Reflections While Waiting for News from Shishapangma

Nirmal Purja. Photo: Project Possible

More than 12 hours have passed since Nirmal Purja, Mingma Gyabu (David) Sherpa, Galjen Sherpa and Gesman Tamang reached the summit of Shishapangma. The incredible feat of summiting all 14 8,000m peaks in six months and six days has captured worldwide attention. Purja and Mingma David now occupy positions 43 and 44 on this elite summit list, with Purja by far the fastest, and Mingma the youngest, at 30 years old.

At ExplorersWeb, we are anxiously awaiting word that the climbers have safely returned to Base Camp, or at least to some higher camp. As every mountaineer knows, the summit is only half-way home. The high winds and heavy snows of recent days have may have created difficult conditions, especially in their isolated circumstances.

Soon enough, there will be time to check details and reflect on this new page in the history of high-altitude climbing. The mountaineer’s ultimate tick list, which not long ago was itself barely more than a fantasy, has been accomplished within 189 days of a single climbing year.

In many ways, of course, comparing Purja’s effort with previous times is unfair. Kim Chang Ho of South Korea and Jerzy Kukuczka were not racing when they took seven-years-plus to complete the feat. Kukuczka’s climbs, in particular, included three winter firsts, and he did not use supplementary O2 except on Everest. The resources, technology and equipment that this child of the Cold War had at his disposal cannot be compared either to the logistical machinery that Purja employed.

On the other hand, Purja has actually never tried to compare himself with anyone or claim that he was “faster than”. His has been a strictly personal quest.

From a climbing purist’s perspective, Purja’s achievement possibly relies too much on logistics — custom helicopter shuttles, a strong team and plenty of O2 when needed. He also had good luck with weather and conditions. But applying a strict climbing perspective wouldn’t be fair to Purja either, because it ignores the enormity of his accomplishment. He needed not only determination, fitness and skill, but good use of risk management and even diplomatic clout to score that final, elusive permit for Shishapangma. Finally, the Nepali climber showed great leadership and an endless capacity for suffering. As he successfully notched each peak and the end goal came into sight, the pressure must have been tremendous.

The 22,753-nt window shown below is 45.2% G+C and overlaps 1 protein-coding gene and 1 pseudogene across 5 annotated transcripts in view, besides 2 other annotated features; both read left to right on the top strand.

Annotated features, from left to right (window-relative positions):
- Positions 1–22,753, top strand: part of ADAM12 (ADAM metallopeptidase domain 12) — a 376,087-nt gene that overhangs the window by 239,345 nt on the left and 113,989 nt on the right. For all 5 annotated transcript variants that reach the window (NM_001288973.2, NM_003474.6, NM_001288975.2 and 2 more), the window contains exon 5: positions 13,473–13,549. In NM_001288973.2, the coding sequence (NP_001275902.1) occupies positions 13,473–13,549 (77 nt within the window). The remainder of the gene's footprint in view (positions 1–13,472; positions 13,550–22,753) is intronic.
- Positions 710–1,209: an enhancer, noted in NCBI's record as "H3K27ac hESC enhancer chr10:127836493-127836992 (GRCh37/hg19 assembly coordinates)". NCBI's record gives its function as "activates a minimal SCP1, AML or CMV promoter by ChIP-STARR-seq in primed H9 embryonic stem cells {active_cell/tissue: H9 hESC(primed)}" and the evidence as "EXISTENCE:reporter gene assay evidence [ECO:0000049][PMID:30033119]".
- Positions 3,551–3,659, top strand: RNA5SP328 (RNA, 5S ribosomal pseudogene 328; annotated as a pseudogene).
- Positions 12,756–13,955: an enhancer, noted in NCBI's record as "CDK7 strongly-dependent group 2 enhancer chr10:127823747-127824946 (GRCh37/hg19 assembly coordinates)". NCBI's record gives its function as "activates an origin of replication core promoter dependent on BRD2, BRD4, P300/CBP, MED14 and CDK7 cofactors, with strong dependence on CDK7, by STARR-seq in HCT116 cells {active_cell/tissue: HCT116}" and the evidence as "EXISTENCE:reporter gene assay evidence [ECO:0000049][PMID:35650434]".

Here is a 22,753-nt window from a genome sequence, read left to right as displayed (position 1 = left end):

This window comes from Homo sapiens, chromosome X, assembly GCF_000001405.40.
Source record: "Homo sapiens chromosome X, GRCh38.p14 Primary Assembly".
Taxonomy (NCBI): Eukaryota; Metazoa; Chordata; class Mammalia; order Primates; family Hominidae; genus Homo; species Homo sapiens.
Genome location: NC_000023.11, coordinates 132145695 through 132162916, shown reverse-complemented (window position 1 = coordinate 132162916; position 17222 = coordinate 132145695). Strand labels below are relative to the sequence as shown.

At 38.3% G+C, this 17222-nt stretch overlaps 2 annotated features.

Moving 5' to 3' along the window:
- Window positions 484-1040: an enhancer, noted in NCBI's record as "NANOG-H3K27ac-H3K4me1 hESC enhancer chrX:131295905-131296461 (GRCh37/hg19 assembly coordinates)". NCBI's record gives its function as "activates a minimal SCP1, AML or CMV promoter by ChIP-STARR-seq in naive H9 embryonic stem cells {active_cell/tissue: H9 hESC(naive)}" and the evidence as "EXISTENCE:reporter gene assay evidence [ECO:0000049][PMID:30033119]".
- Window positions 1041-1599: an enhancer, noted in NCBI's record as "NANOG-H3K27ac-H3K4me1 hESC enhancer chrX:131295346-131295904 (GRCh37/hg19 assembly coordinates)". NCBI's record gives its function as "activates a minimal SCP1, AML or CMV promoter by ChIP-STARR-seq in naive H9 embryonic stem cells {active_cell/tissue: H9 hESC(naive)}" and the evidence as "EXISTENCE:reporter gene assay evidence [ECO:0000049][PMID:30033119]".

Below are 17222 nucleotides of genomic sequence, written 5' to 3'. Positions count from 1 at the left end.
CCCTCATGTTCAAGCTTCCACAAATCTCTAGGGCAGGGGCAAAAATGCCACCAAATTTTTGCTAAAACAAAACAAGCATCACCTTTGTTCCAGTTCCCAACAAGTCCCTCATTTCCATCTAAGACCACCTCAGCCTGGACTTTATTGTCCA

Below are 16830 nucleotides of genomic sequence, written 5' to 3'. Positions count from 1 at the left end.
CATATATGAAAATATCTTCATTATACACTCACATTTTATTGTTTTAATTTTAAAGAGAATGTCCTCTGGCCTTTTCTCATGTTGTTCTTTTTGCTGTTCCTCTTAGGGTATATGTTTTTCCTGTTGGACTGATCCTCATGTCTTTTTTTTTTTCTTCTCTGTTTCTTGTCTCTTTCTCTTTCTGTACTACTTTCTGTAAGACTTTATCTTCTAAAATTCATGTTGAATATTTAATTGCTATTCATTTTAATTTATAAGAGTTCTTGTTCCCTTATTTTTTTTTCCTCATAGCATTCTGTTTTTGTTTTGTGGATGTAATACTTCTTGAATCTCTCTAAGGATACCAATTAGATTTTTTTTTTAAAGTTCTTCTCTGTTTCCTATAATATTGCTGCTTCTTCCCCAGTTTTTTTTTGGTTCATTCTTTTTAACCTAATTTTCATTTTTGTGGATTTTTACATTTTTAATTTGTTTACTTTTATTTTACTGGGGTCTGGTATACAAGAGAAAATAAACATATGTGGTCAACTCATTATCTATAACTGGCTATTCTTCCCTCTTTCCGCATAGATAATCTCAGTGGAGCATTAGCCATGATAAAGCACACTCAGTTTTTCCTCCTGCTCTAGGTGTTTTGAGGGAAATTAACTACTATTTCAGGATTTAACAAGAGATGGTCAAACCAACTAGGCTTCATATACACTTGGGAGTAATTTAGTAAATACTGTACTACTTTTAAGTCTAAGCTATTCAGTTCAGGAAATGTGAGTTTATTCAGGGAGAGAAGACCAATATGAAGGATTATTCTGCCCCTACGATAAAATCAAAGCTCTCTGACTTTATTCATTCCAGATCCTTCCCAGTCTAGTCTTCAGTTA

He has made people around the world, including mountaineers, think twice about what is possible. And he fulfilled the promise that he laid out in his seemingly insane proposal. Glorious dreams made real always give light and hope.

Now let’s wait till he is back in a safer place, ready to tell us his story.

Related article:

Breaking: Purja Summits Shishapangma

Edited 10/30 to reflect Kukuczka’s use of O2 on Everest.

About the Author

Angela Benavides

Angela Benavides

Senior journalist, published author and communication consultant. Specialized on high-altitude mountaineering, with an interest for everything around the mountains: from economics to geopolitics. After five years exploring distant professional ranges, I returned to ExWeb BC in 2018. Feeling right at home since then!

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7 Comments on "Reflections While Waiting for News from Shishapangma"

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Good respects in the artical and Nims… As mentioned we all know he had support which he organised and was honest about. Regardless this is one of the most amazing achievements!


JK used O2 on Everest. He wanted to summit without O2 but was outvoted by the team, since the expedition was a big national team style endeavour. On his first successful 8000m summit, a year earlier on Lhotse, he carried O2 to high camp and even carried it with him when he set off for the summit (just in case), but he then dropped it as it was slowing him down.


Also JK was racing with Messner though Messner’s lead was so commanding that the fact that he came close it a wonder in itself. His harrowing tale to get from Dhaula BC to Cho Oyu BC in winter with frostbitten feet is an epic in itself. He would have love a chopper ride 🙂

Delwyne L Trefz

Thanks, Angela, for the beautifully crafted tribute to Nims and for respectfully beginning to put into words what his accomplishment means to the world of high altitude mountaineering.


Had the chance to share a moment with Nim and the team in Skardu last summer. Humble folks, with or without additional O2, it still requires incredible strength and nerve. The helicopter transit in Nepal was too much ? I guess they offset that bit with fheir Baltoro trek without porters.. Overall it’s what you get with a team approach I suppose. Hats-off to them all.
Only pity is that they didn’t attach their project with medical science,

Gary Goldenberg

Angela, thanks for another good article. An editorial note: “enormity” is misused here. The word should be used to describe (to quote one dictionary) “the great or extreme scale, seriousness, or extent of something perceived as bad or morally wrong,” as in the enormity of war crimes.

Damien Francois
Having been able to summit all the big guys also points at something almost “dvivine”. Especially in Pakistan, we know that the weather often does not cooperte. Nirmal Himal had touched by the hand of the mountain Shiva, I guess, bissed and blessed, to have a go at each of the 14. Sure, sometimes he took great risks, but the gods were with him, definitely! And let’s not forget that he helped people whenever there was the need for it. I was on Everest and followed closely the rescue of Dr. Chin, who unfortuanetly died a few days later –… Read more »